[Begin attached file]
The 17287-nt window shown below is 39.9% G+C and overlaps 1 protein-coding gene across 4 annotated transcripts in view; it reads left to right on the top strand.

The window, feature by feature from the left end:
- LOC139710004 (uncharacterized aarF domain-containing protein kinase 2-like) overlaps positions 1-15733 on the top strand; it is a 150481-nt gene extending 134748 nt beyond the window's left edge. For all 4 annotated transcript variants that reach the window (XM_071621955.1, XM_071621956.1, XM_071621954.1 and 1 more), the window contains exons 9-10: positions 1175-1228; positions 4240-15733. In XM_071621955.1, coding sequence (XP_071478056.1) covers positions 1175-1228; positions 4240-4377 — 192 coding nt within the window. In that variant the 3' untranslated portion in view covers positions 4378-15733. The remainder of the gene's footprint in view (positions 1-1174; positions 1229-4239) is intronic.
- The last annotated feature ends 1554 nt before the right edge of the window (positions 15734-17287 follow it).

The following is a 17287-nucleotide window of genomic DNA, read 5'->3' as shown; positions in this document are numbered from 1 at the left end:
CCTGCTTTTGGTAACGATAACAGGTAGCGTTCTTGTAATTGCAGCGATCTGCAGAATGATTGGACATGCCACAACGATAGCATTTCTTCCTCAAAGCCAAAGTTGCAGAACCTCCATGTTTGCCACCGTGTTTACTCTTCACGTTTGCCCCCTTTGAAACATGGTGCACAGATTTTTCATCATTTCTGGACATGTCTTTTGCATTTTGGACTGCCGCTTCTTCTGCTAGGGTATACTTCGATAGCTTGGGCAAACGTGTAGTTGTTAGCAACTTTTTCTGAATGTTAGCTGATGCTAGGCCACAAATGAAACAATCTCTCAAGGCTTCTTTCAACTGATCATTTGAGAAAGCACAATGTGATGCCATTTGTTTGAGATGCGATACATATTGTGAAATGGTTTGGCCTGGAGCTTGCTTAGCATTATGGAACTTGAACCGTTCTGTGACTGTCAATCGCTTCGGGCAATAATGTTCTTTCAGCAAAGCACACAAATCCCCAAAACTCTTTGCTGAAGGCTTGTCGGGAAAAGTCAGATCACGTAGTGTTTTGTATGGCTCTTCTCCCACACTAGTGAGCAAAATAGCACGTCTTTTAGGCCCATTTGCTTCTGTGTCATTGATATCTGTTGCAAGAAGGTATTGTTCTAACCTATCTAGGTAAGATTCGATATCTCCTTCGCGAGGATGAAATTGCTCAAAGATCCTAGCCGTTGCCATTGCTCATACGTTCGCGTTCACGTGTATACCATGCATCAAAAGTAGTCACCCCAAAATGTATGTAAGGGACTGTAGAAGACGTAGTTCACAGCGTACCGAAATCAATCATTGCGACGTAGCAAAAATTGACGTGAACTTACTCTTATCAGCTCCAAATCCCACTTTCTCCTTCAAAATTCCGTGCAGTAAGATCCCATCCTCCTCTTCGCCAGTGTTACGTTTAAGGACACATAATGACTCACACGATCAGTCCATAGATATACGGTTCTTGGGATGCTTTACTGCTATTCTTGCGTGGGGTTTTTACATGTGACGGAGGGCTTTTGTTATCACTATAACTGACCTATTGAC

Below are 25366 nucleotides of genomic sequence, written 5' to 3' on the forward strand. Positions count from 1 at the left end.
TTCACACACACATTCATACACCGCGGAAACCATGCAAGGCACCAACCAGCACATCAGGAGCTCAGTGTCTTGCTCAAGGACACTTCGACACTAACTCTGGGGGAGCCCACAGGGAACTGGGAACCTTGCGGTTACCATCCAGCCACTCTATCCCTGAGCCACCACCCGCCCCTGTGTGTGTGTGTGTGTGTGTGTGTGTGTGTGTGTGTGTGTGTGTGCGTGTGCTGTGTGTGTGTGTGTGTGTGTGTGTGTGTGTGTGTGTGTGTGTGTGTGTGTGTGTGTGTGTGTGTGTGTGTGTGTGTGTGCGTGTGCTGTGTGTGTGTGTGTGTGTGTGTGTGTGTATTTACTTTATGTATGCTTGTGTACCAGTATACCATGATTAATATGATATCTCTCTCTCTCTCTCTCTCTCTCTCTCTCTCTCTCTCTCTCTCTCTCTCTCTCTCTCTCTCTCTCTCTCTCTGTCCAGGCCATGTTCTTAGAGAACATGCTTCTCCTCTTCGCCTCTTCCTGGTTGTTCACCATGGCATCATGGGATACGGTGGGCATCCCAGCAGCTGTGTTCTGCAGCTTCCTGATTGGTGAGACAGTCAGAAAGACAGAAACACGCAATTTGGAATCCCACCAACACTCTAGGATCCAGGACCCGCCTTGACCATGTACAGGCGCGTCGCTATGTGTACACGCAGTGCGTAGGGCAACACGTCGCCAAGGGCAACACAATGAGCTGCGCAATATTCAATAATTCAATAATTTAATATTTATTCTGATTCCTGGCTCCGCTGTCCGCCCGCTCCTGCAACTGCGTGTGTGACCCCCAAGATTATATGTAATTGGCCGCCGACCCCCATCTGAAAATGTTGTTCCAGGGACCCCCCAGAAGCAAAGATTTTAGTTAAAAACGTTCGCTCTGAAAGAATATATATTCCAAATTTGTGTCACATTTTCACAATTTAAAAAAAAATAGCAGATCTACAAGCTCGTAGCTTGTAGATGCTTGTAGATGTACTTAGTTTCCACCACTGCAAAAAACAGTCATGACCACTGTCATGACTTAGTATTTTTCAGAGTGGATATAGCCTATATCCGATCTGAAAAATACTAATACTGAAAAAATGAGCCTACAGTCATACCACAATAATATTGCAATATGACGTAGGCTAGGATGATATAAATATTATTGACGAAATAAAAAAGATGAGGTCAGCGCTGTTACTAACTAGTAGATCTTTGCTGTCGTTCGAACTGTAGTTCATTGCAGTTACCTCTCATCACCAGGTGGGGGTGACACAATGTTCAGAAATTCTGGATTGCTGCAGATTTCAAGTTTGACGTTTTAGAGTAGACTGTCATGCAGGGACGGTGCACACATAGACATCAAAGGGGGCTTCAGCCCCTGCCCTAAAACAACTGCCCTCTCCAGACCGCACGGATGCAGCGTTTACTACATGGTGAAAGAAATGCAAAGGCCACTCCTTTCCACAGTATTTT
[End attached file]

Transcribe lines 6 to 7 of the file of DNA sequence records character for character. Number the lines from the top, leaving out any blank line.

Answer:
CCTGCTTTTGGTAACGATAACAGGTAGCGTTCTTGTAATTGCAGCGATCTGCAGAATGATTGGACATGCCACAACGATAGCATTTCTTCCTCAAAGCCAAAGTTGCAGAACCTCCATGTTTGCCACCGTGTTTACTCTTCACGTTTGCCCCCTTTGAAACATGGTGCACAGATTTTTCATCATTTCTGGACATGTCTTTTGCATTTTGGACTGCCGCTTCTTCTGCTAGGGTATACTTCGATAGCTTGGGCAAACGTGTAGTTGTTAGCAACTTTTTCTGAATGTTAGCTGATGCTAGGCCACAAATGAAACAATCTCTCAAGGCTTCTTTCAACTGATCATTTGAGAAAGCACAATGTGATGCCATTTGTTTGAGATGCGATACATATTGTGAAATGGTTTGGCCTGGAGCTTGCTTAGCATTATGGAACTTGAACCGTTCTGTGACTGTCAATCGCTTCGGGCAATAATGTTCTTTCAGCAAAGCACACAAATCCCCAAAACTCTTTGCTGAAGGCTTGTCGGGAAAAGTCAGATCACGTAGTGTTTTGTATGGCTCTTCTCCCACACTAGTGAGCAAAATAGCACGTCTTTTAGGCCCATTTGCTTCTGTGTCATTGATATCTGTTGCAAGAAGGTATTGTTCTAACCTATCTAGGTAAGATTCGATATCTCCTTCGCGAGGATGAAATTGCTCAAAGATCCTAGCCGTTGCCATTGCTCATACGTTCGCGTTCACGTGTATACCATGCATCAAAAGTAGTCACCCCAAAATGTATGTAAGGGACTGTAGAAGACGTAGTTCACAGCGTACCGAAATCAATCATTGCGACGTAGCAAAAATTGACGTGAACTTACTCTTATCAGCTCCAAATCCCACTTTCTCCTTCAAAATTCCGTGCAGTAAGATCCCATCCTCCTCTTCGCCAGTGTTACGTTTAAGGACACATAATGACTCACACGATCAGTCCATAGATATACGGTTCTTGGGATGCTTTACTGCTATTCTTGCGTGGGGTTTTTACATGTGACGGAGGGCTTTTGTTATCACTATAACTGACCTATTGAC

Below are 25366 nucleotides of genomic sequence, written 5' to 3' on the forward strand. Positions count from 1 at the left end.